Band Spotlight: Deathmace

In our latest band spotlight, we chat to Yuma Murata (lead vocals, rhythm guitar) and Danny Richardson (vocals, lead guitar) of York thrash metallers, Deathmace, following the release of their […]

In our latest band spotlight, we chat to Yuma Murata (lead vocals, rhythm guitar) and Danny Richardson (vocals, lead guitar) of York thrash metallers, Deathmace, following the release of their new album, ‘Bleeding Frenzy’.

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S] Deathmace! How’s it going?

Y] Good thanks! We just dropped our debut album ‘Bleeding Frenzy’, we’re in the midst of getting some awesome new merch made, and next month we’re back in the rehearsal room, sweating up a storm in preparation for our return to the live circuit.

S] What are the plans for the rest of this year?

Y] The CD version of ‘Bleeding Frenzy’ comes out in July, and will be followed by a handful of gigs for the remainder of 2018. We can’t gig too prolifically at the moment due to my work commitments, but hopefully the end of the year and 2019 onwards will see a bit more action.

S] What are the biggest challenges facing you as musicians right now?

Y] We’ve not played live in over a year, so we all have to re-learn our instruments. Seriously though, the hardest part is going to be organising four very busy people and making sure we can play the best gigs possible.

D] It’s also important to allow yourself time away from it. It’s the only thing I really get involved with outside of work; it’s my social life, it’s my hobby, it’s what I do on evenings, it’s what I do at weekends, what I think about when I’m ambling around town, it’s how I meet people and make friends. I don’t make any money out of it, – if anything it costs most of my wages. I only do it because I enjoy doing it. As soon as it becomes a chore I’ll stop doing it, but until then I’m constantly looking forward to whatever is coming next!

S] How do you all feel about the heavy music scene in Yorkshire, and the UK in general, at present?

Y] I’m not particularly tuned in to the underground scene – it’s quite widely known among my friends that I listen almost exclusively to Iron Maiden and Angelcorpse – but I do know there are new bands popping up all the time, which can only be a good thing. The quality of what little I’ve managed to hear has been very high, but I won’t name-check bands here in case I miss someone and start a social media feud.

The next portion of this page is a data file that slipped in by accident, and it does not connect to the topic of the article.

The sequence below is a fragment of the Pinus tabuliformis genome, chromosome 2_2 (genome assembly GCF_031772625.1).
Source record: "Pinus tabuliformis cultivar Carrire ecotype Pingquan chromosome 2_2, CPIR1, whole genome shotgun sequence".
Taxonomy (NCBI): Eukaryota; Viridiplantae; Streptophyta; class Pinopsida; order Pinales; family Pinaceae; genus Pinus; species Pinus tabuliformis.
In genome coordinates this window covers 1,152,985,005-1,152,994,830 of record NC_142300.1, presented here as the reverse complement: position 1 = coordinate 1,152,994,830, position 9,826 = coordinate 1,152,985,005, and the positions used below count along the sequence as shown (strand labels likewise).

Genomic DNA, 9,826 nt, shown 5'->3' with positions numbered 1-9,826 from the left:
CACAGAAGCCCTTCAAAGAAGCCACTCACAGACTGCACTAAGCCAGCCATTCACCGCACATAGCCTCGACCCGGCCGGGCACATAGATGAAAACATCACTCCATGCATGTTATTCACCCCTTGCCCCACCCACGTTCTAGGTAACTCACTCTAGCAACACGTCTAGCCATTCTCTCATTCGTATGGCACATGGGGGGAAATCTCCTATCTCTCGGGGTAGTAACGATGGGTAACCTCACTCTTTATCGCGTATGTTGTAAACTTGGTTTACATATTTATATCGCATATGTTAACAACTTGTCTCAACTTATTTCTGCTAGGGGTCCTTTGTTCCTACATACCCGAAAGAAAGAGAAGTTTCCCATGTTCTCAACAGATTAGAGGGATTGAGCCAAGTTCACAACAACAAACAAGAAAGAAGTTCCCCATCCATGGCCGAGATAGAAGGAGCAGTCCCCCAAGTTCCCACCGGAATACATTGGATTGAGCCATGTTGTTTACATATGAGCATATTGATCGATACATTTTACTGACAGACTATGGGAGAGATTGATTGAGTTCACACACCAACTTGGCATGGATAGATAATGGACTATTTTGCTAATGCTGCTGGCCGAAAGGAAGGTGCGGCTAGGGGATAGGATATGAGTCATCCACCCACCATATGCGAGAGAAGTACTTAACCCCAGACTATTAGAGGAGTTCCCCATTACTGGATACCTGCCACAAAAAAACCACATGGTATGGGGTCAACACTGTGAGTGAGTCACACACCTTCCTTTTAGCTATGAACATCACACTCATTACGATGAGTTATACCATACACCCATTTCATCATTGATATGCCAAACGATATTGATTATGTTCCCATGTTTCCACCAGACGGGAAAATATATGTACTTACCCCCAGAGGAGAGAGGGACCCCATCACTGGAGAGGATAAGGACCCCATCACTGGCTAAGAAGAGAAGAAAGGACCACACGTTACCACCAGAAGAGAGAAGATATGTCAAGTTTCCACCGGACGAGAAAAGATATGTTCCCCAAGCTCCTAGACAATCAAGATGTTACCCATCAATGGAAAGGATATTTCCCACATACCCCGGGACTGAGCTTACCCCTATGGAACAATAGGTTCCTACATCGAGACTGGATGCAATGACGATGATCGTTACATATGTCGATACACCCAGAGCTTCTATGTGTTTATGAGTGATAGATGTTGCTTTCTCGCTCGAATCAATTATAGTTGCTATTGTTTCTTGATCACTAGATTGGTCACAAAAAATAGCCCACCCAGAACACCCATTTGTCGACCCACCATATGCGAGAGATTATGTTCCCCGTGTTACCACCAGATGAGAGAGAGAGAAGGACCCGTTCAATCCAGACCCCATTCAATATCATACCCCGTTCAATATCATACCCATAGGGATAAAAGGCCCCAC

What’s also really cool is that the scenes are cross-pollinating, so you’ve got bands of loads of styles – death metal, black metal, thrash, doom, hardcore, grind, industrial, etc. – all playing at each other’s gigs. It seems the underground is too big and too diverse to segregate itself these days, which is good news for a band like us who like to mix things up a bit stylistically.

D] I love being an active member of such a vibrant, exciting scene across York and Leeds and the richness of the musician pool in the punk/grind/metal scene is glorious!

S] Talk to us about some highs and lows when it came down to recording this new material?

Y] Working with Dave Boothroyd at Reel Recording Studio was an absolute pleasure. The gear there is top notch, the place is comfortable, the sound is amazing and Dave really knows his way around the desk. It was certainly a learning experience too — plenty of room for improvement for us all — but generally far more highs than lows. The main thing is we were able to capture the visceral energy of our live show with clarity and precision, without sacrificing  any of the power. The songs are actually even faster than when we used to play them. We practised everything with the tempo set 10bpm higher than usual, and most of the songs sounded better that way, so we kept it fast in the studio! The pressure is now on to deliver the goods live, but I know if anyone can do it, these boys can.

Dom Smith

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